Several Pentecostal/Charismatic revivals that occurred between the two world wars and the 1960s and 1970s have had a significant and enduring impact on the African continent. Chapter fifteen is devoted entirely to an analysis of the spread and influence of Pentecostal and Charismatic churches in Africa. These include both Western mission-affiliated classical Pentecostal denominations and African initiated Pentecostal indigenous movements such as the Deeper Christian Life Ministry in Nigeria, the International Central Gospel Church in Ghana, and the Family of God church in Zimbabwe, all begun by local ministries. Author J. Kwabena Asamoah-Gyadu observes in conclusion to this chapter, “The Pentecostal emphasis on direct access to God through the Holy Spirit means for many of its African adherents, the ability to live the Christian life without recourse to the traditional ritual symbols that the older AICs [African indigenous churches] incorporated into Christianity…That the presence of Pentecostalism has forced former mission churches into emulative action in order to survive is enough evidence of how seriously the phenomenon of Pentecostal growth should be taken in modern African Christianity” (p. 355).

African Christianity: An African Story is a rich and varied collection of essays, offering much original research and optimism for the future of Christianity on the African continent. Highly recommended.

R U Global — Cultural Mythology and Global Leadership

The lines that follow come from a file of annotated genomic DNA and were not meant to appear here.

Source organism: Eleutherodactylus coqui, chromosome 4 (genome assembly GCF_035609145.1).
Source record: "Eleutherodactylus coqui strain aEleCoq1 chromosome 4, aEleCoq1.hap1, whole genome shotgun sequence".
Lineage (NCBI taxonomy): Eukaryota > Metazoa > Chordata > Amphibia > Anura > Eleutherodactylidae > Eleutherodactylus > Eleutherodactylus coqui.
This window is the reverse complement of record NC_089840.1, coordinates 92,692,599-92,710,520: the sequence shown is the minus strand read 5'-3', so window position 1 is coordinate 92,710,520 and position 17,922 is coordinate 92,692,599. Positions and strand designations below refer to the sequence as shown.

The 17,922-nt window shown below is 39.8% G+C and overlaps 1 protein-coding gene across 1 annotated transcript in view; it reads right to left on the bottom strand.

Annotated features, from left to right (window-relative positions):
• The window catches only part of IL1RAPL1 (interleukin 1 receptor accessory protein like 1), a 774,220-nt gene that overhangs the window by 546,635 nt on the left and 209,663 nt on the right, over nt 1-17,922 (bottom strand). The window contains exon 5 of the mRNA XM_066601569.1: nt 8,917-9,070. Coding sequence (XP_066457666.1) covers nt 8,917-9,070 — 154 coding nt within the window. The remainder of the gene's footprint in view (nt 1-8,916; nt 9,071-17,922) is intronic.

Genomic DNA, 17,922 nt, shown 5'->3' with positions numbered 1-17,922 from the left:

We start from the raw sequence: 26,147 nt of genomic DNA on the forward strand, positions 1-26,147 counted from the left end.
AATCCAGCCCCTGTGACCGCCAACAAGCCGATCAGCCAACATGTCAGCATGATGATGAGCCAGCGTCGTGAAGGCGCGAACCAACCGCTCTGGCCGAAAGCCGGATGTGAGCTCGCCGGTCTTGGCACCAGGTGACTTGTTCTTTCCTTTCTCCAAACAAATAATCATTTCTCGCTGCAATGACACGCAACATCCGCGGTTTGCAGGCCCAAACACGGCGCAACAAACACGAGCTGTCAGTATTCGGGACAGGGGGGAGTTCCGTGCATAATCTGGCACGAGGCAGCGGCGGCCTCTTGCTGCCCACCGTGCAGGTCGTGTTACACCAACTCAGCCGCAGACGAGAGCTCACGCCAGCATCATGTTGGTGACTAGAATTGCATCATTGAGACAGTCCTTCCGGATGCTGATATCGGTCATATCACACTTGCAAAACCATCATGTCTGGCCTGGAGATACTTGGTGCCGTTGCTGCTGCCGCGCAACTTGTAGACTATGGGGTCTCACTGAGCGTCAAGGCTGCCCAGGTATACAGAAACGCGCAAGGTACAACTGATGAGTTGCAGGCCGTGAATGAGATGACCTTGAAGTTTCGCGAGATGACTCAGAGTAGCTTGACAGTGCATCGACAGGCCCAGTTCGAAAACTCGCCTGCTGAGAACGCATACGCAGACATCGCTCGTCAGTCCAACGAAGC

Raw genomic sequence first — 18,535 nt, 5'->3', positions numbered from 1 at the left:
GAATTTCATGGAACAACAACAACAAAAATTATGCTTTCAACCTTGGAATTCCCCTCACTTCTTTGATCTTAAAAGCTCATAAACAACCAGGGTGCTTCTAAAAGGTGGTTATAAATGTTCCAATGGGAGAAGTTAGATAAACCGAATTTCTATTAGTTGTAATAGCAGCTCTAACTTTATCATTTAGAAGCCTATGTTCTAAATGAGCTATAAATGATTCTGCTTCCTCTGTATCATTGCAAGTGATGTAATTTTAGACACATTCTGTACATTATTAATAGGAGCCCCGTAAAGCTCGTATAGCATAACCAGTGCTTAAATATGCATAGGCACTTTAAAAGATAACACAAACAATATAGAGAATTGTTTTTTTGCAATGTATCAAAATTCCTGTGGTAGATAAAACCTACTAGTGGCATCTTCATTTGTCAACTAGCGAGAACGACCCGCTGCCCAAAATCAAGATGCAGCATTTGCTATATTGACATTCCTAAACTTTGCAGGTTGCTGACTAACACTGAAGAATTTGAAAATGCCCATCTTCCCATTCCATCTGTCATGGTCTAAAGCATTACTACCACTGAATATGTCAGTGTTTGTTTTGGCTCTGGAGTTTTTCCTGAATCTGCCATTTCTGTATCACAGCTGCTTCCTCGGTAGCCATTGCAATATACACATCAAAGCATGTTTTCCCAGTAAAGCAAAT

Cultural Mythology and Global Leadership, edited by Eric H. Kessler and Diana J. Wong-MingJi. Cheltenham, UK: Edward Elgar, 2009.

Reviewed by Georgianne Bordner, University Librarian

What do Spiderman, Robin Hood, and Zeus have in common? According to the authors of Cultural Mythology and Global Leadership, they can help the reader become a more effective global leader.

In today’s complex world, good leadership is critical, but the forces of globalization and the resulting intermingling and clashing of cultures can often lead to misunderstandings and sometimes disastrous results. Cultural Mythology and Global Leadership is intended to help business and political leaders to avoid potential problems by better understanding the ways in which a culture’s mythology influences its expectations for leadership.

In their introduction, editors Kessler and Wong-MingJi explain that myths (including sagas, legends, folktales, and fairytales) are stories that communicate a society’s core values and reinforce a particular social order and belief system. Unlike many other aspects of culture, mythology is important because it bridges generations. Since mythology is an important key to understanding culture, and leadership is intertwined with culture, the editors believe that anyone leading in a global or cross-cultural setting needs to know something about the other culture’s mythology in addition to understanding how one’s own culture’s mythology influences one’s leadership style.